Instead, the idea is that no matter how you hold the brush, which order you brush in, or how you angle your head, the Genius X will still be able to tell which region of your mouth you’re brushing at any given time, using a combination of internal gyroscopes and the app’s algorithm.
Other brushes like the Kolibree Ara can already do this, and up until now Oral-B was lagging behind – the previous Genius brushes all required you to prop up your phone to use its camera to monitor your brushing – but none are as accurate and responsive as the Genius X seems to be.
No matter how I move the brush or my head around, it quickly catches where it is and updates the on-screen graphic, flashing white in the relevant part of the mouth map (split into six zones, with no distinction between the inside and outside of teeth), and eventually turning that area solid white once you’ve brushed it enough. It does get it wrong occasionally – it seemed to particularly struggle with the top of my mouth for some reason – but this has been infrequent, and a slight adjustment in my technique tends to quickly let it catch up.
What’s most impressive is that unlike the Kolibree and other rivals, the app doesn’t tell you which part of your mouth to brush when (giving it a helping hand in figuring out where your brush is likely to be), but instead is entirely reacting to your behaviour, figuring it out purely thanks to gyroscopic data and machine learning smarts.
At the end of each brushing session you’ll get a score based on how long you brushed for, how consistently you covered every part of your mouth, and whether you used too much pressure, along with tips on how to do better next time. You can also track how consistently and regularly you brush, and separately log your flossing and mouthwash habits, and set reminders to brush, floss, or even change brush heads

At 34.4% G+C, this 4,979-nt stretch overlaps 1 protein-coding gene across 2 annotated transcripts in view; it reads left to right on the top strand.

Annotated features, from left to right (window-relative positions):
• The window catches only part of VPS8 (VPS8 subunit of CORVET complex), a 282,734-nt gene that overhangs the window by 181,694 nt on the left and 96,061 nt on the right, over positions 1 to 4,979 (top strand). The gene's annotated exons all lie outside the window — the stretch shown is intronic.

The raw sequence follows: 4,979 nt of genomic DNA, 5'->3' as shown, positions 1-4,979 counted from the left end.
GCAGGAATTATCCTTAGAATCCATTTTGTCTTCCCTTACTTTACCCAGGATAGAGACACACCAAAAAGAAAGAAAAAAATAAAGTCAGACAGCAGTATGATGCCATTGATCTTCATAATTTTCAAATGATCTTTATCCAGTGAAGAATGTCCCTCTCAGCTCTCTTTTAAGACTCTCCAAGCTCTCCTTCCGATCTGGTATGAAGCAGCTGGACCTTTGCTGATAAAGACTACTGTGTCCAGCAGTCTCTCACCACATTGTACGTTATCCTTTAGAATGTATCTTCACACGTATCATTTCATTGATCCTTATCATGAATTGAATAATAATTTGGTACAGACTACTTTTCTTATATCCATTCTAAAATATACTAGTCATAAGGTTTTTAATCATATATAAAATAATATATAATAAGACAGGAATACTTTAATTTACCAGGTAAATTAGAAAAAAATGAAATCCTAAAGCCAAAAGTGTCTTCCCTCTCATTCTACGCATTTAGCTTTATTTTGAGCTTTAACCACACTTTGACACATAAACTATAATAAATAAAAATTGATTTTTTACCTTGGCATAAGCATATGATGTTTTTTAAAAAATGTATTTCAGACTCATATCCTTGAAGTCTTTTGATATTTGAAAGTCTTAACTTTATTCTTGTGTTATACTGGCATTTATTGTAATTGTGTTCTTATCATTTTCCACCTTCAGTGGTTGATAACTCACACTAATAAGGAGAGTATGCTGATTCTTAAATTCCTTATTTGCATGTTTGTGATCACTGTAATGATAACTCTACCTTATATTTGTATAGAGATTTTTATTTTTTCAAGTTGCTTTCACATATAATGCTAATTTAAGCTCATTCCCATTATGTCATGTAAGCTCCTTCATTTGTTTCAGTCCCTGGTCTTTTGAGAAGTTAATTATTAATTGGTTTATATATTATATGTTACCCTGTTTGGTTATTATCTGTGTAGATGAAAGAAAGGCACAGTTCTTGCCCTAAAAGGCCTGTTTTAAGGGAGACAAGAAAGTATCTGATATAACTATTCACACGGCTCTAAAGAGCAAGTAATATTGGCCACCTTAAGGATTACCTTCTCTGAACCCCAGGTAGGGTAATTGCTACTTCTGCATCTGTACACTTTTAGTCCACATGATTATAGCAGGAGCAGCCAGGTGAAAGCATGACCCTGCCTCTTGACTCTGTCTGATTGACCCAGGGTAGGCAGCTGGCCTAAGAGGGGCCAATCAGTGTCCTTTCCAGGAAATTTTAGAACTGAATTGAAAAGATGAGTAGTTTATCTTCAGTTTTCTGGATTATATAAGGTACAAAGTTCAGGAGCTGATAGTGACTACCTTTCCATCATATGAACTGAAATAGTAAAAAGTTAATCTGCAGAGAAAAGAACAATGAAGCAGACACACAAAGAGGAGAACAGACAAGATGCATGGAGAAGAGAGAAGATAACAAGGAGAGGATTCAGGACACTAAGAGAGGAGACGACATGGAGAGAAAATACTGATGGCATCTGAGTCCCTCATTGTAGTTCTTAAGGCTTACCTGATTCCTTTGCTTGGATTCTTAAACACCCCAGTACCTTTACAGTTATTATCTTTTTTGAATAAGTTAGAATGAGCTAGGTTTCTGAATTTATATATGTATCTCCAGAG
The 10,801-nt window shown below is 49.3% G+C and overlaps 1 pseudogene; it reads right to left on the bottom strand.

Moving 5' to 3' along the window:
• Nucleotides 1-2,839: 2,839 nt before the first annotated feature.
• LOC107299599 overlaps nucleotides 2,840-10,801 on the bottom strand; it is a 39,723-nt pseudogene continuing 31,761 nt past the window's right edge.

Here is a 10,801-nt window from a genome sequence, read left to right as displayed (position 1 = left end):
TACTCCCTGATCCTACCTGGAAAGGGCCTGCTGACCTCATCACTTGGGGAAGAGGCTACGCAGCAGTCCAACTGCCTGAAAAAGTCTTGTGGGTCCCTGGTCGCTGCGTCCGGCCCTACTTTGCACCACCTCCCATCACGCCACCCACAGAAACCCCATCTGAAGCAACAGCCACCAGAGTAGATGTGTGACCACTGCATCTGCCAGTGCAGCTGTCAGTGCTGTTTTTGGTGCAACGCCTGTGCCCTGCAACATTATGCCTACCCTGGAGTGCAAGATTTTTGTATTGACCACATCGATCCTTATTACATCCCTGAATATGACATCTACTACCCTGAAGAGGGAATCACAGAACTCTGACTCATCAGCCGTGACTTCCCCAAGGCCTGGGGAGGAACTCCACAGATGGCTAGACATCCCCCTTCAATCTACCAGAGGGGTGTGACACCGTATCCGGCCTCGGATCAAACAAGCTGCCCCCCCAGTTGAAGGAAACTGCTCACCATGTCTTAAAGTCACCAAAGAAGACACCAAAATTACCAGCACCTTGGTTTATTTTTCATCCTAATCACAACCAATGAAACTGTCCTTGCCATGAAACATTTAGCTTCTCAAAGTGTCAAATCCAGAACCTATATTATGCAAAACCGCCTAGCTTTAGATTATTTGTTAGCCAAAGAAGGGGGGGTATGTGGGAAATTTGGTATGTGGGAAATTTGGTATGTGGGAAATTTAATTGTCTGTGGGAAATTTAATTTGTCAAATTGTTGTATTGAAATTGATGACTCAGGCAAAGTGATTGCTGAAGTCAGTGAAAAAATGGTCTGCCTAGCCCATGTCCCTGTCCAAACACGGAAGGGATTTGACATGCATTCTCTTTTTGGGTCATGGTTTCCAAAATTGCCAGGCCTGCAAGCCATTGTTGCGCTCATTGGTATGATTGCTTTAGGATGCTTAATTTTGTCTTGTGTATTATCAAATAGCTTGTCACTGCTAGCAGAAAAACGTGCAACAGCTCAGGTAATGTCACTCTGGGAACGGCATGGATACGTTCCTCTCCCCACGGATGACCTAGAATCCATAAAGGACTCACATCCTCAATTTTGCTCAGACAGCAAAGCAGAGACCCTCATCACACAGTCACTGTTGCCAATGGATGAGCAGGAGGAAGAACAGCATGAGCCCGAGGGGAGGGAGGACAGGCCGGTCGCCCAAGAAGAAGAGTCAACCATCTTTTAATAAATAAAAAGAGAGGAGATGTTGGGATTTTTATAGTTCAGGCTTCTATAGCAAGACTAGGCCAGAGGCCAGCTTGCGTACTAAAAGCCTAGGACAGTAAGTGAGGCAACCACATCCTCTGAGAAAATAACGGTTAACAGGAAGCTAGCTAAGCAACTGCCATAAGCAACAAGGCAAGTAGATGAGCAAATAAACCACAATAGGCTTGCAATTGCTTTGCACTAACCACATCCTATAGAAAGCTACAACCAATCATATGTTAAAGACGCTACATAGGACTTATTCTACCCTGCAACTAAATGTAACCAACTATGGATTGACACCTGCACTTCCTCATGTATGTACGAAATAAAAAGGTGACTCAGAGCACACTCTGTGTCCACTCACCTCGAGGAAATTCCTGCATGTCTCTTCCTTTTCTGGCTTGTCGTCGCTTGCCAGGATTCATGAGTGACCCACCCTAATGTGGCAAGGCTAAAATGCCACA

The brush syncs to your phone over Bluetooth, but this process isn’t without its irritations. I found that if the Oral-B app was still in my phone’s memory from when I last used it, it wouldn’t sync to the brush – so had to get into the habit of opening the app in order to close it and clear it from my phone’s RAM, then open it again to trigger a sync with the brush.
The main concern I have with the smart features is something common to all smart brushes: the novelty wears off. While I’ve reviewed and owned previous app-enabled brushes, I tend to only use the app for the first few weeks or so before I stop bothering to grab my phone every time I want to brush my teeth, and I’m not convinced that Oral-B has improved the experience enough to really elevate the smart support above being a gimmick that you’ll bore of.
One potential irritation worth being aware of is that the app isn’t particularly well-suited to multiple users. If you turn off the automatic syncing then it is possible to share the brush, as long as each user has their own Oral-B account and always uses the brush while signed into it – but it means you won’t be able to sync up your offline brushing sessions, for fear of them syncing into the wrong person’s account.